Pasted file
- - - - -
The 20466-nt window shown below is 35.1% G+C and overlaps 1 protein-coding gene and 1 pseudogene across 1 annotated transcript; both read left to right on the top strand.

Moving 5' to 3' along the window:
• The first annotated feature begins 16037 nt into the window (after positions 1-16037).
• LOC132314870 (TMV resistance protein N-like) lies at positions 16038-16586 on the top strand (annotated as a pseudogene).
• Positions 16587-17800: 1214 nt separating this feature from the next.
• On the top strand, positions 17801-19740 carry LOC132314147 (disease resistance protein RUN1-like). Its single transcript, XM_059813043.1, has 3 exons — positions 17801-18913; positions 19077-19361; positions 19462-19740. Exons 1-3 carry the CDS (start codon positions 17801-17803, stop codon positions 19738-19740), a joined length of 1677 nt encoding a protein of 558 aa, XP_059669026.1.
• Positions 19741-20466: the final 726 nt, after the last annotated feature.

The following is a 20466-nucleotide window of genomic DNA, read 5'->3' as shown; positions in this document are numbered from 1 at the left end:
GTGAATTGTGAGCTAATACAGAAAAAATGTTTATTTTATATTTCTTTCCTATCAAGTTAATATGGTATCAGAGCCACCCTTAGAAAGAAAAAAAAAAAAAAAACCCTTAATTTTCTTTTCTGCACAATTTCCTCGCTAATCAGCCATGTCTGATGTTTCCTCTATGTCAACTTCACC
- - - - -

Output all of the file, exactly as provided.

The 20466-nt window shown below is 35.1% G+C and overlaps 1 protein-coding gene and 1 pseudogene across 1 annotated transcript; both read left to right on the top strand.

Moving 5' to 3' along the window:
• The first annotated feature begins 16037 nt into the window (after positions 1-16037).
• LOC132314870 (TMV resistance protein N-like) lies at positions 16038-16586 on the top strand (annotated as a pseudogene).
• Positions 16587-17800: 1214 nt separating this feature from the next.
• On the top strand, positions 17801-19740 carry LOC132314147 (disease resistance protein RUN1-like). Its single transcript, XM_059813043.1, has 3 exons — positions 17801-18913; positions 19077-19361; positions 19462-19740. Exons 1-3 carry the CDS (start codon positions 17801-17803, stop codon positions 19738-19740), a joined length of 1677 nt encoding a protein of 558 aa, XP_059669026.1.
• Positions 19741-20466: the final 726 nt, after the last annotated feature.

The following is a 20466-nucleotide window of genomic DNA, read 5'->3' as shown; positions in this document are numbered from 1 at the left end:
GTGAATTGTGAGCTAATACAGAAAAAATGTTTATTTTATATTTCTTTCCTATCAAGTTAATATGGTATCAGAGCCACCCTTAGAAAGAAAAAAAAAAAAAAAACCCTTAATTTTCTTTTCTGCACAATTTCCTCGCTAATCAGCCATGTCTGATGTTTCCTCTATGTCAACTTCACC